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SLE: Systemic Lupus Erythematosus in Dogs

SLE is systemic lupus in dogs.

SLE, more commonly referred to as lupus, is an autoimmune condition in dogs that negatively affects many body systems.

Another condition, DLE, or discoid lupus erythematosus, is confined to the skin and is more common than SLE in dogs. Learn more: "DLE: Discoid Lupus Erythematosus in Dogs."

Causes of SLE in Dogs

It isn't known precisely what mechanism triggers systemic lupus in dogs. Somehow, a problem with the immune system's self-regulation results in antibodies being produced against the body's own tissues. As those antibodies begin to attack the body, the result is tissue injury.

Some dog breeds are diagnosed more often with SLE than others, and they include:

  • German shepherds
  • Shelties and Collies
  • Beagles
  • Poodles

The most common body systems negatively affected by lupus in dogs include:

  • Musculoskeletal
  • Skin
  • Kidneys
  • Circulatory
  • Lymphatic

Other organs can also be affected.

Signs of Canine Lupus

Signs of SLE in dogs can come on quite suddenly or be more vague and slower to develop.

Signs of the condition depend upon which sites of the body the antibodies have targeted, but the following signs may all be noticed:

  • Lethargy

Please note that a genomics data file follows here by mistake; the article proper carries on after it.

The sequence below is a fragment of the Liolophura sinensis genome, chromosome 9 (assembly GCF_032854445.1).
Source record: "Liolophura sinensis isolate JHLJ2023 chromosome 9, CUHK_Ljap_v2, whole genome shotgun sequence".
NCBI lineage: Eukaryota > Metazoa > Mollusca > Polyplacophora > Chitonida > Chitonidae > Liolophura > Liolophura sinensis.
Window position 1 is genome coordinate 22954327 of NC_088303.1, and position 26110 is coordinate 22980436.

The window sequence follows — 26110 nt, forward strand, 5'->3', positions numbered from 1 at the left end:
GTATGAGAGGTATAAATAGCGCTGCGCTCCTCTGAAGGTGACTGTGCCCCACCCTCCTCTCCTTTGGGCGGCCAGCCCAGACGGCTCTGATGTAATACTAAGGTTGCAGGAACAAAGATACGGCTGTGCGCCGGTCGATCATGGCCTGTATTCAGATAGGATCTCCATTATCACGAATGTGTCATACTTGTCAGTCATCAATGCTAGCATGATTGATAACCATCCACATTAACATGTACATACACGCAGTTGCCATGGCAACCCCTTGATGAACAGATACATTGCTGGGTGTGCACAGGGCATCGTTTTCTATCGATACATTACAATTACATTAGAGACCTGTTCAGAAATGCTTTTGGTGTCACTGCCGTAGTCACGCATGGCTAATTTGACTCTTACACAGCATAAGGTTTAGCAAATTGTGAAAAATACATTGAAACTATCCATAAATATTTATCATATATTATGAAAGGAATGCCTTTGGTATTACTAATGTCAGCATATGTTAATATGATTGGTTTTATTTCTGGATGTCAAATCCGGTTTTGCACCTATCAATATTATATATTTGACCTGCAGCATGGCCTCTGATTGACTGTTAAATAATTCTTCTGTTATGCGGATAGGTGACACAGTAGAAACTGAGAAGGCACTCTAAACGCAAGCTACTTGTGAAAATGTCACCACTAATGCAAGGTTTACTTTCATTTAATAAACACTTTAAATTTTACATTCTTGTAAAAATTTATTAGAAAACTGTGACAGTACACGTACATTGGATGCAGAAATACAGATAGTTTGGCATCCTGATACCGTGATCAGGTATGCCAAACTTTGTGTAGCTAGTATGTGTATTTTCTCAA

• Anorexia
  • Shifting leg lameness
  • Sores on the skin
  • Strange behavior
  • Painful, swollen joints
  • Fever
  • Heart murmur or irregular heartbeat
  • Enlarged lymph nodes
  • Enlarged liver and/or spleen
  • Muscle wasting

The signs of SLE tend to be what veterinarians call "waxing and waning," which means they come and go.

Diagnosis of Lupus in Dogs

When a veterinarian suspects that a dog may be suffering from SLE, he or she will do a complete blood panel, including a CBC and chemistries. The results will vary depending on the body systems involved.

An ANA test (anti-nuclear antibody) looks for antibodies in the dog's blood that indicate autoimmune dysfunction. If the test is positive and there are also clinical signs of SLE, the condition is diagnosed.

Treatment of Canine SLE

SLE in dogs is treated with supportive care. Rest and pain medications may be necessary for joint pain. Fluids or transfusions may be required for some dogs. When SLE attacks a dog's kidneys, low protein diet and medications to support kidney function could be necessary.

Corticosteroids (prednisone, most commonly) to decrease the immune system's over-response are usually given orally, and stronger immunosuppressive drugs may be required.

The prognosis for dogs with systemic lupus is guarded. It is a progressive, long-term, unpredictable condition that can have devastating effects. Also, the treatment, suppression of the immune system, can create or exacerbate other conditions.

You May Also Like These Articles:

DLE: Discoid (Cutaneous) Lupus Erythematosus in Dogs

Ehrlichiosis in Dogs

Immune-Mediated Thrombocytopenia in Dogs

Pemphigus in Dogs


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